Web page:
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Part of Major League Baseball history finds home in Guthrie

Former major league umpire George Barr's collection ended up at Seminole State, where coach Lloyd Simmons helped find it a home at the Oklahoma Sports Hall of Fame annex in Guthrie.
by Ryan Aber Published: May 6, 2013

photo - BASEBALL COLLECTION: This collection of autographed baseballs is on display at the Oklahoma Sports Hall of Fame in Guthrie, OK, Thursday, April 11, 2013,  By Paul Hellstern, The Oklahoman
BASEBALL COLLECTION: This collection of autographed baseballs is on display at the Oklahoma Sports Hall of Fame in Guthrie, OK, Thursday, April 11, 2013, By Paul Hellstern, The Oklahoman

Richard Hendricks was thrilled when he received a call from his old friend Lloyd Simmons.

Simmons, the Seminole State baseball coach, had helped orchestrate a deal to have Hendricks' Oklahoma Sports Hall of Fame annex in Guthrie display the school's collection of baseballs from former umpire George Barr.

Hendricks and Simmons have known each other for a long time, since the days when Hendricks coached at Fort Cobb High School and Simmons was at Cordell. Simmons thought Hendricks was the perfect person to help give the public a chance to view the display, which is now showcased at the Guthrie museum.

The display includes balls collected by the longtime National League umpire that are signed by players, including Cy Young, Ted Williams, Joe DiMaggio, Stan Musial, Jackie Robinson and plenty of others.

There are balls from the All-Star Games and World Series worked by Barr, as well as some from an All-Star offseason barnstorming tour.

From boxes in Seminole to Guthrie

When Lloyd Simmons returned to Seminole State as baseball coach after last season, he couldn't believe that the baseball collection given to the school by George Barr hadn't been given a prominent display.

During Simmons' first stint at Seminole, which ended in 2001, he helped build a display for the collection that started off first in the science building and then moved to the gym.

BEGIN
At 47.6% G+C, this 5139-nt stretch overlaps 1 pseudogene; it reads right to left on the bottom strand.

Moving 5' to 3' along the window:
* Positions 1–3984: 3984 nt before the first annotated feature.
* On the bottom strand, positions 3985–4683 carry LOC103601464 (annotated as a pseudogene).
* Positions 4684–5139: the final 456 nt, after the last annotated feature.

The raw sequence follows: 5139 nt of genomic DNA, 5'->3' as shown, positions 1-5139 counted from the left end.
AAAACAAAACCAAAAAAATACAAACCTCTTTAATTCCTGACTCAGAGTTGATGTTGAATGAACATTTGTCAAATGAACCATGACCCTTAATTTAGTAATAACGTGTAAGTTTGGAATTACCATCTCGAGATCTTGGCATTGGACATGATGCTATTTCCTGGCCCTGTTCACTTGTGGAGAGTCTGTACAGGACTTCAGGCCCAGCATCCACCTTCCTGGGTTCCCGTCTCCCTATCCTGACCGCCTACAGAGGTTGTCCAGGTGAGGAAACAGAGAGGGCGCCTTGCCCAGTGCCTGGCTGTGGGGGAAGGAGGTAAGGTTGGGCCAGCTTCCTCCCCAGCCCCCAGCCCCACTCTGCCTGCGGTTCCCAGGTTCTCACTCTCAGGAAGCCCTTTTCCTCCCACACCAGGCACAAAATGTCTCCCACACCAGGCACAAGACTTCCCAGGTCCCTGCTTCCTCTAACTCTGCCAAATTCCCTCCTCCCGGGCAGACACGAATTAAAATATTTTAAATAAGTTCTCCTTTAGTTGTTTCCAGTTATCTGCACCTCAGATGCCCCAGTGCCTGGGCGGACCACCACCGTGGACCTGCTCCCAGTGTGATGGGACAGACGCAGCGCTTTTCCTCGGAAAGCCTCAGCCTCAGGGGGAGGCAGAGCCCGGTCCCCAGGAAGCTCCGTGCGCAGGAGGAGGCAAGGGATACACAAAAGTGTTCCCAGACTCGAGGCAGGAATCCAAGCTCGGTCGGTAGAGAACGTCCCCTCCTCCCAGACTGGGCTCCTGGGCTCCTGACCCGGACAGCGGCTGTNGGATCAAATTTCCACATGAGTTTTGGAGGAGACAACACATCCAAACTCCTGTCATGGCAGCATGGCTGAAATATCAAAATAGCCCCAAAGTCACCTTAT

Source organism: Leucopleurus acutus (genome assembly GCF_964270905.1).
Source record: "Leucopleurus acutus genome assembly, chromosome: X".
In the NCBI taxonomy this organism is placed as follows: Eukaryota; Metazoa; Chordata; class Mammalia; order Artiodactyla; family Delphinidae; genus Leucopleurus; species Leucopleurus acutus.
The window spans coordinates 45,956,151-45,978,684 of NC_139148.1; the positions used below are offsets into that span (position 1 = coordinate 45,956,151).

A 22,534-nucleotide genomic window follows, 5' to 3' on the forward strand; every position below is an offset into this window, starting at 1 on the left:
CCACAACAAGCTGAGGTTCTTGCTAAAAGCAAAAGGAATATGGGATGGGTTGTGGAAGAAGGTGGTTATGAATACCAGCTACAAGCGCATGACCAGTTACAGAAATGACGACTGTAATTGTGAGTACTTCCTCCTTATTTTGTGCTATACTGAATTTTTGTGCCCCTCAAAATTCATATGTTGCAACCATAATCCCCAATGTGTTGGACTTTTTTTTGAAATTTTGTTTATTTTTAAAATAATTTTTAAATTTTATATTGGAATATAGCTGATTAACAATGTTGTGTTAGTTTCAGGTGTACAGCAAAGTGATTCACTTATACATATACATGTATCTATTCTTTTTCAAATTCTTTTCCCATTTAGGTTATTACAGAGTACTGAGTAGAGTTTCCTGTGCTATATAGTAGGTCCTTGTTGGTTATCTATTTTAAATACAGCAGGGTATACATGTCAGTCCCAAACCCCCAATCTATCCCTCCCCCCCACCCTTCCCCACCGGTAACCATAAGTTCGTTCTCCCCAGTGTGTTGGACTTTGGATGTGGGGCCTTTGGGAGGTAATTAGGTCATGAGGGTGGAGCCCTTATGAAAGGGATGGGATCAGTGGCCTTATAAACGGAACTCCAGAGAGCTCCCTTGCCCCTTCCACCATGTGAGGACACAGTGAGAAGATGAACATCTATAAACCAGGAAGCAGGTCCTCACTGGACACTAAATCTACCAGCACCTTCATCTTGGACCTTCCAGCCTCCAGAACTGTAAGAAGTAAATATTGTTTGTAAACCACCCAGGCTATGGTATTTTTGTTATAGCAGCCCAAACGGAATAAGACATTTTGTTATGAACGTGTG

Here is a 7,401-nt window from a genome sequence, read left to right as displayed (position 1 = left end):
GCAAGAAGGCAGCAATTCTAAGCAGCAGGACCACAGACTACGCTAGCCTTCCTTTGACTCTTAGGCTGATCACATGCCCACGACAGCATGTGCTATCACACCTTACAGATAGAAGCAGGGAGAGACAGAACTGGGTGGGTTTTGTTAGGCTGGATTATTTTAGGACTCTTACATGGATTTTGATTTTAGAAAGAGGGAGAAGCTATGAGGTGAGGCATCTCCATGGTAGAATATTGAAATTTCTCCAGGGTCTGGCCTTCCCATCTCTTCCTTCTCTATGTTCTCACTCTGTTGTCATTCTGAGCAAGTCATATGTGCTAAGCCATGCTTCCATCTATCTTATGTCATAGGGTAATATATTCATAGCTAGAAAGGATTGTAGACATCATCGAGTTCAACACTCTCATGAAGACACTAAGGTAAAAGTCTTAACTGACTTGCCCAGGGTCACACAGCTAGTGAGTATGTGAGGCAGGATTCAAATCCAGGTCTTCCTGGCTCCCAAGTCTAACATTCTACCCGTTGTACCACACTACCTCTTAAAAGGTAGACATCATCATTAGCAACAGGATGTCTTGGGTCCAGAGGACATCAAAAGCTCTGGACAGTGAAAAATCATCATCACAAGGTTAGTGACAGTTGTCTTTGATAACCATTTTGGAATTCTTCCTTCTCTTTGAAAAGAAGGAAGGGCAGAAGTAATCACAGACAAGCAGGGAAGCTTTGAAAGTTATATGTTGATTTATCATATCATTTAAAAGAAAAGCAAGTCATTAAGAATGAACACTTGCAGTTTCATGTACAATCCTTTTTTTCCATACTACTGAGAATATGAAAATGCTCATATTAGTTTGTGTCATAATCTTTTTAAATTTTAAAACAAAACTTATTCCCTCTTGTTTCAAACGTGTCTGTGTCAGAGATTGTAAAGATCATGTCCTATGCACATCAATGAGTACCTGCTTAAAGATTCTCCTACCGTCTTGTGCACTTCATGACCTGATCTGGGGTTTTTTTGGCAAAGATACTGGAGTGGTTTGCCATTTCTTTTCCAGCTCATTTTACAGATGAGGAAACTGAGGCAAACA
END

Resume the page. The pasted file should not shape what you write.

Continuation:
But when Simmons returned, he found the collection boxed up in the athletic director's office and helped orchestrate the collection being loaned to the Oklahoma Sports Hall of Fame annex in Guthrie.

“I'm just glad it's in a good, safe place and it's in a place that people can see it an appreciate it,” Simmons said of the collection. “The president and the board of regents here did a great job in helping us make sure that we were able to make that happen.”

Simmons said the collection could be even more impressive, though.

“From what I understand, we've only got half of it,” Simmons said. “The other half is supposed to be up in Tulsa somewhere.”

Also, there was a Babe Ruth autographed ball that was part of the collection when it was first displayed at the school, but when the display was moved from the gym back to the science building around 1989, when the gym was to undergo renovations, the Ruth ball came up missing.

Who was George Barr?

George Barr was born in Kansas but came to Tulsa as a teenager, getting his start in officiating after one of the umpires was a no-show in a game where Barr was working as an usher.

He went on to umpire in the National League from 1931 to 1949.

He umpired in four World Series and two All-Star Games.

Barr ran the George Barr Umpire School from 1935 into the 1960s. The school, recognized as the first of its kind, started in Hot Springs, Ark., but later moved to Florida.

Several of the balls from his collection came from players who went to the school while it was in Arkansas and the cooperating Ray Doan Baseball School to help, including the ball autographed by Cy Young.

by Ryan Aber
OU Athletics Reporter
Ryan Aber has worked for The Oklahoman since 2006, covering high schools, the Oklahoma City RedHawks, the Oklahoma City Barons and OU football recruiting. An Oklahoma City native, Aber graduated from Northeastern State. Before joining The...
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